The Mountain Avens (Dryas octopetala) is a circum-arctic subshrub, growing up to a meter across while reaching only a few centimeters tall. The flowers typically have eight petals (hence the name octopetala) and track the arctic sun as it rolls around the summer sky. This heliotropism is thought to help the flower warm up so it can mature its seeds more quickly. There are several subspecies, including the Alaskan form (D. octopetala ssp. alaskensis), but little information is available about the differences between the forms.
Since I found them after the flowers were long gone, identification was a bit trickier. The seed-heads reminded me of those from the Pasqueflower (Pulsatilla), so I started my searches there. The leaves are distinctly different, however, so I meandered into looking at images of arctic wildflowers from Alaska until I found an image that had the right leaves. I was lucky in that the site included an ID of the plant, which I rapidly confirmed elsewhere.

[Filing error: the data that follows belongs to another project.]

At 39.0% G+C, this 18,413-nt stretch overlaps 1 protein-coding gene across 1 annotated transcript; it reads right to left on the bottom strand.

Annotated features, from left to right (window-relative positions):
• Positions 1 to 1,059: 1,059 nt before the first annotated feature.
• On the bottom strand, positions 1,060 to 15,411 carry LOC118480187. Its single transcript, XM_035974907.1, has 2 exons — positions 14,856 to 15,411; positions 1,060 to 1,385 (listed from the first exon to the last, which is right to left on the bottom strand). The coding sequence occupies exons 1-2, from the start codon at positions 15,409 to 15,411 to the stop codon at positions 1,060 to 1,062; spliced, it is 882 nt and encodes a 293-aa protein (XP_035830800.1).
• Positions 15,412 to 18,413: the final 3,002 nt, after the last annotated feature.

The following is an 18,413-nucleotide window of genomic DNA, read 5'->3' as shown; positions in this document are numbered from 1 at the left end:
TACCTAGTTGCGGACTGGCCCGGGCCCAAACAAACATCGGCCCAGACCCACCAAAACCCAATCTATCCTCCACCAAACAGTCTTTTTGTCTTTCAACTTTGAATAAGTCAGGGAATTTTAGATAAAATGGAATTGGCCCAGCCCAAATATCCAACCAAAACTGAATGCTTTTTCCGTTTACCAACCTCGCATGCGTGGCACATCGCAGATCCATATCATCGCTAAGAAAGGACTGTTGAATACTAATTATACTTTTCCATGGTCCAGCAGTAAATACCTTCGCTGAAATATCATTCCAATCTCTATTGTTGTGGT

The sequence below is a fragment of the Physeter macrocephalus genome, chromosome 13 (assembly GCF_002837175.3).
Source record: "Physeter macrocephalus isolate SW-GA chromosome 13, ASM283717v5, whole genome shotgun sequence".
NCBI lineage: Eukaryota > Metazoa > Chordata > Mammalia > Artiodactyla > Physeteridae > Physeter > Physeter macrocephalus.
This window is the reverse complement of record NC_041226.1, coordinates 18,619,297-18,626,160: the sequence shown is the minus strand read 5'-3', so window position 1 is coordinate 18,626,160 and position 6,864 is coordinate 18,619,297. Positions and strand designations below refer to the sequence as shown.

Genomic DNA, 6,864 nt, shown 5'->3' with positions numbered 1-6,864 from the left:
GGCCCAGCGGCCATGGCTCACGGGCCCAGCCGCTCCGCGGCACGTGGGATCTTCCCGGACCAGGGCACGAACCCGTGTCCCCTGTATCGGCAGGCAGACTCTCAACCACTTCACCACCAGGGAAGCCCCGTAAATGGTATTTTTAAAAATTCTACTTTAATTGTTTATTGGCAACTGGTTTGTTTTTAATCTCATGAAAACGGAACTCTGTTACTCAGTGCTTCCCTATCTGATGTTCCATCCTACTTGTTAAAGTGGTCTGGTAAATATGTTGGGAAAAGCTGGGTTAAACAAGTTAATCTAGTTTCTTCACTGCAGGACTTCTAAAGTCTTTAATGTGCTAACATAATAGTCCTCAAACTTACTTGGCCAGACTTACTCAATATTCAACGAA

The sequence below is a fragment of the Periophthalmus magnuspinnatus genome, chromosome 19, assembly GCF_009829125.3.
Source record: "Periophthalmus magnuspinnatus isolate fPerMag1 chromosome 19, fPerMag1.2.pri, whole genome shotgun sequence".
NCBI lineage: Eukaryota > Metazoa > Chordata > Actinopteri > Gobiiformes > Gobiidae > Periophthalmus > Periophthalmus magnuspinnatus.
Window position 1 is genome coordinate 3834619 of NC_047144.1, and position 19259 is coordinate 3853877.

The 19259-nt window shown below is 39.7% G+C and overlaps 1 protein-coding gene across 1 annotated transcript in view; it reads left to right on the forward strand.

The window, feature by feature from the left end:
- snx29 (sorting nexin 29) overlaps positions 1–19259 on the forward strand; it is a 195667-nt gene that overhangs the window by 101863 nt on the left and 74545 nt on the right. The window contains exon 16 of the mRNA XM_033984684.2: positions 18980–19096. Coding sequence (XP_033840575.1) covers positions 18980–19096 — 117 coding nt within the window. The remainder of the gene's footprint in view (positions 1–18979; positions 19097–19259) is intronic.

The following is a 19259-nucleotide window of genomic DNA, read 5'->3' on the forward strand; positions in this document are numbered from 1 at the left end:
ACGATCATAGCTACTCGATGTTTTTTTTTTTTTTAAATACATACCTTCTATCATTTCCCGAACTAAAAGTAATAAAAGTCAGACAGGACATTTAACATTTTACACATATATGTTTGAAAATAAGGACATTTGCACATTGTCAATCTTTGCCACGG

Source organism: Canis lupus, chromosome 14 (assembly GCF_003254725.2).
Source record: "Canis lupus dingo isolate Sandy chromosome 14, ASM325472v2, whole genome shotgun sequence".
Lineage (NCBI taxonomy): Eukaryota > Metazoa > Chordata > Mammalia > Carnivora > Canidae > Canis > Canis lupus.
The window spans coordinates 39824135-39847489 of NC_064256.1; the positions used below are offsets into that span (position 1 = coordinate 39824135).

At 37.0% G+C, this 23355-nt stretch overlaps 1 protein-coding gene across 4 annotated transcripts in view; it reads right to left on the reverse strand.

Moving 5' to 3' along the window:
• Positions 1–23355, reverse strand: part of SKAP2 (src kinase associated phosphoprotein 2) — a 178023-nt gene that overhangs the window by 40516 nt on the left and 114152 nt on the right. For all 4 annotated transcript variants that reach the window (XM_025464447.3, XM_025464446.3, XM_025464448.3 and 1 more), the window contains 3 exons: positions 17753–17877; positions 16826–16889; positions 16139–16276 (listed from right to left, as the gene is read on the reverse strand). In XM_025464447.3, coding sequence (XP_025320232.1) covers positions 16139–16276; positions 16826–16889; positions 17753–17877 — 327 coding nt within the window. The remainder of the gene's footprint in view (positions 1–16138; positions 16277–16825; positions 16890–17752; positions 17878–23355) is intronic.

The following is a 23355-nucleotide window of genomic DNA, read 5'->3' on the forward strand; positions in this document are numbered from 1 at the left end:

Supposedly the plant takes well to garden culture, though its short-stature would make it sensitive to being overgrown by aggressive weeds when in a warmer climate. I did collect a few seeds, so I hope to see how it does here.